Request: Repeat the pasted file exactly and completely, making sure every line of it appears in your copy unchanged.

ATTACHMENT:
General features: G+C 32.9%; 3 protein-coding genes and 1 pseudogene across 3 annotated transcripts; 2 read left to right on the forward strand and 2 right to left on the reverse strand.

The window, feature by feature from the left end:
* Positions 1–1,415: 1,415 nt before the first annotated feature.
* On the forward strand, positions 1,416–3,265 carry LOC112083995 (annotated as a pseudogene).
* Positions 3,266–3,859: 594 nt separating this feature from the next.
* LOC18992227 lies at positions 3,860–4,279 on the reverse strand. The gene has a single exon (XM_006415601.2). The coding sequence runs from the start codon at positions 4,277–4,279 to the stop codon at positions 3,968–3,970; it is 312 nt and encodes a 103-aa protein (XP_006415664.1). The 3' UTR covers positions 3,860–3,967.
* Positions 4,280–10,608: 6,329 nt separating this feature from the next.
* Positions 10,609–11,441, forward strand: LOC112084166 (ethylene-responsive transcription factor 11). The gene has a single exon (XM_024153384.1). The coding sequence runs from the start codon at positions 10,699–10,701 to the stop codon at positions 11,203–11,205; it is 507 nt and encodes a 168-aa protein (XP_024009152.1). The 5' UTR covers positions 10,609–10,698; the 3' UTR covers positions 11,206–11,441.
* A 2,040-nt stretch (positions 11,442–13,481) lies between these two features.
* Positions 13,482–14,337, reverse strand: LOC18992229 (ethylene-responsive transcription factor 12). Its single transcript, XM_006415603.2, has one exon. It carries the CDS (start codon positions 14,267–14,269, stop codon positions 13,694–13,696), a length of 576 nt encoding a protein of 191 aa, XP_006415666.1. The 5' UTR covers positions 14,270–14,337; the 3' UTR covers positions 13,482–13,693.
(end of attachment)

General features: G+C 32.9%; 3 protein-coding genes and 1 pseudogene across 3 annotated transcripts; 2 read left to right on the forward strand and 2 right to left on the reverse strand.

The window, feature by feature from the left end:
* Positions 1–1,415: 1,415 nt before the first annotated feature.
* On the forward strand, positions 1,416–3,265 carry LOC112083995 (annotated as a pseudogene).
* Positions 3,266–3,859: 594 nt separating this feature from the next.
* LOC18992227 lies at positions 3,860–4,279 on the reverse strand. The gene has a single exon (XM_006415601.2). The coding sequence runs from the start codon at positions 4,277–4,279 to the stop codon at positions 3,968–3,970; it is 312 nt and encodes a 103-aa protein (XP_006415664.1). The 3' UTR covers positions 3,860–3,967.
* Positions 4,280–10,608: 6,329 nt separating this feature from the next.
* Positions 10,609–11,441, forward strand: LOC112084166 (ethylene-responsive transcription factor 11). The gene has a single exon (XM_024153384.1). The coding sequence runs from the start codon at positions 10,699–10,701 to the stop codon at positions 11,203–11,205; it is 507 nt and encodes a 168-aa protein (XP_024009152.1). The 5' UTR covers positions 10,609–10,698; the 3' UTR covers positions 11,206–11,441.
* A 2,040-nt stretch (positions 11,442–13,481) lies between these two features.
* Positions 13,482–14,337, reverse strand: LOC18992229 (ethylene-responsive transcription factor 12). Its single transcript, XM_006415603.2, has one exon. It carries the CDS (start codon positions 14,267–14,269, stop codon positions 13,694–13,696), a length of 576 nt encoding a protein of 191 aa, XP_006415666.1. The 5' UTR covers positions 14,270–14,337; the 3' UTR covers positions 13,482–13,693.